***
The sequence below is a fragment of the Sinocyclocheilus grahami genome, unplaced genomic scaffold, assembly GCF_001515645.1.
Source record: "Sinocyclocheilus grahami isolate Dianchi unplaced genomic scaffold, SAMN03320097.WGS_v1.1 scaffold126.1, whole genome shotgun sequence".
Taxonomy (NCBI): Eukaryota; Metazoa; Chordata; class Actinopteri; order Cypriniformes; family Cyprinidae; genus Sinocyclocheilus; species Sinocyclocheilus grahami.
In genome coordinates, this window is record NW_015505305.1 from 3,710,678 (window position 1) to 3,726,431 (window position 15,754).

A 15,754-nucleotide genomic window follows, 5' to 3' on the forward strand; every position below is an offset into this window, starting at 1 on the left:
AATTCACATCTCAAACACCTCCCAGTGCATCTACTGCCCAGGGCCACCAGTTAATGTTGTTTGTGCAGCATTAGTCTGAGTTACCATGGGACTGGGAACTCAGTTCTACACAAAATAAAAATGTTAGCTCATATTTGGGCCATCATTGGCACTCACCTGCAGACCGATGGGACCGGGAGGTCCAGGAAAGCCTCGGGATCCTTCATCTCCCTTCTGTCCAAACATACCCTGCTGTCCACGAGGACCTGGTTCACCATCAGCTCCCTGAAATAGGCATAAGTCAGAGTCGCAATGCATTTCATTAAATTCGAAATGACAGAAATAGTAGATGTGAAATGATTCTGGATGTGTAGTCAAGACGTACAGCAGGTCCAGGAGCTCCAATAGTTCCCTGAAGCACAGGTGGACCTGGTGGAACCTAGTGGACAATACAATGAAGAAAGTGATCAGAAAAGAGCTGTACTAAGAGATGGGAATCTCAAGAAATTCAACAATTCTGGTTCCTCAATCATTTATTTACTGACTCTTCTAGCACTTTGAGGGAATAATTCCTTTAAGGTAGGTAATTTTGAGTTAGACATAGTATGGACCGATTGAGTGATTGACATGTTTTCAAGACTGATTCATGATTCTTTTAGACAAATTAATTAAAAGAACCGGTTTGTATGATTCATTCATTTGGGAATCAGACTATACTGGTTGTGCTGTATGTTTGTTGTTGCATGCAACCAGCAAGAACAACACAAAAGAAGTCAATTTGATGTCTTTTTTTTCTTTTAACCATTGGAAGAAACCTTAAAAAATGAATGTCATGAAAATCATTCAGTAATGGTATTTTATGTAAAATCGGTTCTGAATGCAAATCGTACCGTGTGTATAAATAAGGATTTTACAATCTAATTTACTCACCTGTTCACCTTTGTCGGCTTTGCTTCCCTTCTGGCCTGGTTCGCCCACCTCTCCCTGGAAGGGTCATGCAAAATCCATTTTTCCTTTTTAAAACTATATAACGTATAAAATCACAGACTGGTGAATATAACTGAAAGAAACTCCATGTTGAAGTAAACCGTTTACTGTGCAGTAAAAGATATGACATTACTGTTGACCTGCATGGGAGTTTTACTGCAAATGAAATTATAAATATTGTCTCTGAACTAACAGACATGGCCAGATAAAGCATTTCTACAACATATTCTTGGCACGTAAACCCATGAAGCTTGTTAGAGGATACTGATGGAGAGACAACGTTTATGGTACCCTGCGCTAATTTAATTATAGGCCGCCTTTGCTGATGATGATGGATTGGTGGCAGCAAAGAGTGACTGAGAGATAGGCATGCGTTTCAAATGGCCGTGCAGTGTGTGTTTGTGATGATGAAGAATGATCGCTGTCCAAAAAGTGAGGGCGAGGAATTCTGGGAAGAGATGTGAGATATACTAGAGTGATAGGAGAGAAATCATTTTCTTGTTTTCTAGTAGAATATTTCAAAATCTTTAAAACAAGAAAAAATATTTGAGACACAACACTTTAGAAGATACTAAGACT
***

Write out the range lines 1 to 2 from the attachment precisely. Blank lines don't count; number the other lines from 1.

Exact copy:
The sequence below is a fragment of the Sinocyclocheilus grahami genome, unplaced genomic scaffold, assembly GCF_001515645.1.
Source record: "Sinocyclocheilus grahami isolate Dianchi unplaced genomic scaffold, SAMN03320097.WGS_v1.1 scaffold126.1, whole genome shotgun sequence".